When is it time to worry?

worryBelow is a great summary about how most people try to invest in anything, let alone gold or commodities. Gold? Yep! Those become popular again when fear is in the air. But is popular the way to go? As soon as you change something, the popularity changes. If not gold, then it’s something else that fearful money seeks. Don’t be fearful; be prudent.

You see, most people see the current trend going on forever, be it lately going up, or lately going down. 2013 was a good year – so most expected the same for 2014. Well, 2014 so far is shaking the faith of many. Surprise? Not really. Here’s a short blog on Mental Landmines while thinking about investing.

This is healthy – to have a pull back once in a while reminds people the markets don’t always go up. Markets don’t always go down either. Stock can go to zero (the company is gone). You can think of many companies no longer in business. Indexes don’t go to zero – if they did, we would all have a lot more to worry about than decline in worth. This would mean there was no value no where in any economy on the globe.

As long as you still see businesses open and rush hour, those scary scenarios aren’t in play.

1a Dow decline illustration calc and JPEG instructions

The last time the Dow was near 13,261 was Dec 31st, 2012. In other words, if the Dow experiences a Bear Market, all of the 2013 gains will have been erased. Is that the end of the world? Last I checked, the world was still here in 2012. Businesses were open and there were still rush hours.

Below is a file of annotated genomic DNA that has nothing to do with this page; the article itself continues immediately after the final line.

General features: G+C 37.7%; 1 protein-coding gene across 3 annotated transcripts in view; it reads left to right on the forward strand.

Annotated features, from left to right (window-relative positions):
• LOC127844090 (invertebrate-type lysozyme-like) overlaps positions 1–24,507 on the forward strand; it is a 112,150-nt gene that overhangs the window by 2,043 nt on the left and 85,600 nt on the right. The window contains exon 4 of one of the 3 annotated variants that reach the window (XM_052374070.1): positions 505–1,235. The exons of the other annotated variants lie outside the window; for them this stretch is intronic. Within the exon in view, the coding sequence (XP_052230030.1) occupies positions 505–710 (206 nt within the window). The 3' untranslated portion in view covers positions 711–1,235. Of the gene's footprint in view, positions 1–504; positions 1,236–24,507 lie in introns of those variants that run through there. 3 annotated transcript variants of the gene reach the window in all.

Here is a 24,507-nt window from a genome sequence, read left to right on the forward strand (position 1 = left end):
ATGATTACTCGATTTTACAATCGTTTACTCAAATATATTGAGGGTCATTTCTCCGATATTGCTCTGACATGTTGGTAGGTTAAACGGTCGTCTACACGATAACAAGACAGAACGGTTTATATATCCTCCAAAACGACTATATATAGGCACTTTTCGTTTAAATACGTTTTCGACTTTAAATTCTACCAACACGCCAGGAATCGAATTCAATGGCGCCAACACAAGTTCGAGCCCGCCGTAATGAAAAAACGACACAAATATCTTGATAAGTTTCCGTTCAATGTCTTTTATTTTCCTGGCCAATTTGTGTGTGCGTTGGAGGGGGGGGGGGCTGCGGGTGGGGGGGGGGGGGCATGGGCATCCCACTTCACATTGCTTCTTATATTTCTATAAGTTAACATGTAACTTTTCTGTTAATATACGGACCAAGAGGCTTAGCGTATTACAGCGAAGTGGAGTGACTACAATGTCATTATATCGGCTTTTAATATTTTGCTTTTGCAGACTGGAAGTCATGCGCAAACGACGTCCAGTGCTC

The rational approach would be to have been diversified globally and have “shock absorber” assets such as short term bonds in that allocation. Thus, what ever the Dow does, it only affects just a small part of your portfolio.

800px-Flock_of_birds_-Roma,_Italia-23Nov2008What business is the financial media in? News you might say. Nope. They’re in the business of attracting your attention and scary stories do that. Why? To sell advertising. A properly structured portfolio is going to address all kinds of markets, and as the markets change, different parts of the allocation takes over. Sometimes, everything goes down as well as up. Other times there are parts that go in opposite directions. No one knows ahead of time what the markets are going to do. They react like a flock of birds changing direction suddenly.

A good history of a mutual fund family that 30 years ago spawned a very successful investment approach that is now widely used. The DFA Model (free Morningstar login needed).

Photo source By Paolo (originally posted to Flickr as Birds) [CC-BY-SA-2.0 (http://creativecommons.org/licenses/by-sa/2.0)], via Wikimedia Commons

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